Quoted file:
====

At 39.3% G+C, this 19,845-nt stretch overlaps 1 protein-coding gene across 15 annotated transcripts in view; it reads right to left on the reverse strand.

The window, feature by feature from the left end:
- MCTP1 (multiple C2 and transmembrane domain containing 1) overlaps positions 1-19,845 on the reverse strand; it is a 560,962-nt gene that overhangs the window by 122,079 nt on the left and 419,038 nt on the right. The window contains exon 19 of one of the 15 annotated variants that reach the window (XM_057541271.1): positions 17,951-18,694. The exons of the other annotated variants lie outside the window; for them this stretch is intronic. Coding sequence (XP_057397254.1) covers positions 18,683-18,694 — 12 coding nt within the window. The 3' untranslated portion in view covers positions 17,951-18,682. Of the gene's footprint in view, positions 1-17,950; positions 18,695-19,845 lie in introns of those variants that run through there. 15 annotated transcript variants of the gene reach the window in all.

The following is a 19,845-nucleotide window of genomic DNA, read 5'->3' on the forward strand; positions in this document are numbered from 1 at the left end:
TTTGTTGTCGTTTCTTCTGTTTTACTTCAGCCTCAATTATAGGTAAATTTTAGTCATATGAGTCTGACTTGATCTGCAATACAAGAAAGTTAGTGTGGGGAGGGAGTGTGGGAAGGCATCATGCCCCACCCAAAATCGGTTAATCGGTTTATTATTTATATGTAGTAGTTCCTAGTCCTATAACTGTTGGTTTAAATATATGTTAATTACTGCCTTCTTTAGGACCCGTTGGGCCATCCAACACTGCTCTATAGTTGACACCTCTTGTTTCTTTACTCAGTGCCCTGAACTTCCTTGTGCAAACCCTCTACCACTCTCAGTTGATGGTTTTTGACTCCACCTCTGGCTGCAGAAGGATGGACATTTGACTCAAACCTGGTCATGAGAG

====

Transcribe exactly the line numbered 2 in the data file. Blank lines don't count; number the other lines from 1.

The window, feature by feature from the left end: